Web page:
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  •  the programs being affected are heating assistance (7+ / 0-)

    for the poor, head start, medicare and medicaid aren't touched but the providers see a 2% cut - if the doctors won't see patients, then medicare and medicaid die from starvation.

    there are programs such as wic - food aid to poor parents and pregnant women... so this will affect many who are dependent on the safety nets in place.

    oh, also, there are others, too - federal extensions for unemployment are cut, not state - so much of what you write is inaccurate.

    perhaps you should do some additional research - we are just beginning to hear and see what will happen.  none of it is good.

    EdriesShop Is it kind? is it true? is it necessary?

    by edrie on Sat Mar 02, 2013 at 12:42:09 AM PST

    [ Parent ]

    •  Thoughts... (1+ / 0-)
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      PubliusPublicola

      I will definitely agree with your last statement, that we are just beginning to hear and see what will happen. Leadership (on both sides of the aisle) have changed their tunes repeatedly over the last nine months over how bad the effects will be from sequestration, so we can't really trust what they claim will happen.

      However, your statements are needlessly alarmist (my own opinion.) It would be easy to take from your comment that because of sequestration poor families won't receive food aid, and a 2% cut to service payments will make medicare and medicaid unusable. However, while WIC (which is a supplemental aid) is receiving a small cut, SNAP is still there, and it is exempt. I haven't found anyone offering solid proof that sequester will have much overall impact on wellfare (although as you say, we are just starting to see the impact so it will remain to be seen.)

      The sequester "cuts" to Medicare will be roughly $11b. The Medicare "reduction in growth" from the ACA will equal roughly $500b.
      Seeing as Medicare is estimated to grow 7% each year  (38.5b, if 2% is 11b), then using the same phraseology used to justify the reductions in the ACA sequester is simply a "reduction in growth," not a cut. And if you use the same measure against both the ACA and sequestration, ACA and the Democrats seem to have done far more damage to Medicare than sequester could, to the tune of 50 times. If Medicare can handle that, I think that a 2% cut probably won't be the end of the world.

      Here is my question. Are there any cuts that you would be willing to see? Many of these programs that are seeing cuts overlap with other programs. Many of the cuts to individual programs are not nearly as large as we have been led to believe. I think that cuts in some things will be a good thing. Not necessarily to eliminate them - our society has grown to depend on them, but eliminate overlaps and waste.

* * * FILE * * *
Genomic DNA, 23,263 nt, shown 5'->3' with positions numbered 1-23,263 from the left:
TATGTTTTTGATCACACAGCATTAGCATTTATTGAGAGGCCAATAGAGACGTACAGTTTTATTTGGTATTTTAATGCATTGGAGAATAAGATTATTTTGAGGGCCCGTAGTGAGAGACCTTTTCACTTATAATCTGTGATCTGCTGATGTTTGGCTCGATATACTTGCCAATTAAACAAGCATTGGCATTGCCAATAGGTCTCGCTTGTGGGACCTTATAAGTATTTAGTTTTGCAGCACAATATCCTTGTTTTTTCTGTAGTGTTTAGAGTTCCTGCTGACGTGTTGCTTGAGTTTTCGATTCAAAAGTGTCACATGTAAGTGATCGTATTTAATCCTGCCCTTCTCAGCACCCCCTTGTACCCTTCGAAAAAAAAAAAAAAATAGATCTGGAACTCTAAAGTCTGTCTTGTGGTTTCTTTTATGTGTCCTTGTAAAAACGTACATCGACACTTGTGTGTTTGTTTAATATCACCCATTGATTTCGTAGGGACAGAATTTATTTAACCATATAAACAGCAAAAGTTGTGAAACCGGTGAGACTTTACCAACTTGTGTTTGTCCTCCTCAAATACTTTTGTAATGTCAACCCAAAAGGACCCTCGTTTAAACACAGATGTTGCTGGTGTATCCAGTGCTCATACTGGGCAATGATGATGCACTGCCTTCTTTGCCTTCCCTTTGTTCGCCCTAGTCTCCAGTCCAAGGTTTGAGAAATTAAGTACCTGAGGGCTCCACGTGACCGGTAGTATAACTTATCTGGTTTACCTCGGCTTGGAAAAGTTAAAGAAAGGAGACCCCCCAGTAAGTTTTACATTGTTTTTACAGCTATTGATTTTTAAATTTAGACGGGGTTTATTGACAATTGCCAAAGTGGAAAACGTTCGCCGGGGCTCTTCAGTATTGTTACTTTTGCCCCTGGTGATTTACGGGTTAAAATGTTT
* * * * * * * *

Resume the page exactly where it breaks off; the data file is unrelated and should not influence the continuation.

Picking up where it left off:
Please don't misunderstand, I am not against all assistance. My family was on WIC once, when we were forced to purchase special formula for my daughter that was unbelievably expensive due to an allergy. I don't know what we would have done at the time without it. But there are many, many programs out there. If WIC had been unavailable, we could have gone to SNAP or a similar program.

      As far as cuts to extended unemployment - I'll be honest, I haven't looked into that as extensively. I know that there is jargon in the text about some unemployment being exempt, and some not, so I won't venture an opinion on that until I am able to get more information.

      •  it's late and i'll come back to this tomorrow - (0+ / 0-)

        but let me just point out one way people who need social services will be hurt.  the sequester will cause some of the workers to be furloughed - making the time it takes to be qualified for assistance much longer.  as it is now, getting benefits can take a month or longer in california.  for someone on the verge of losing the roof over his/her head, that could be the difference between hanging on to a place to live and becoming homeless.

        furthermore, the home heating oil supplemental grants will be cut - leaving more people without heat in areas that have seen severe blizzards and record snow.

        federal workers will be furloughed, it affects national parks which are now cutting days used to plough out of that same bad weather - forcing delays in opening the parks to the public. why does that matter?  the towns surrounding those parks are dependent on the tourist trade to survive and pay for THOSE families' livihoods.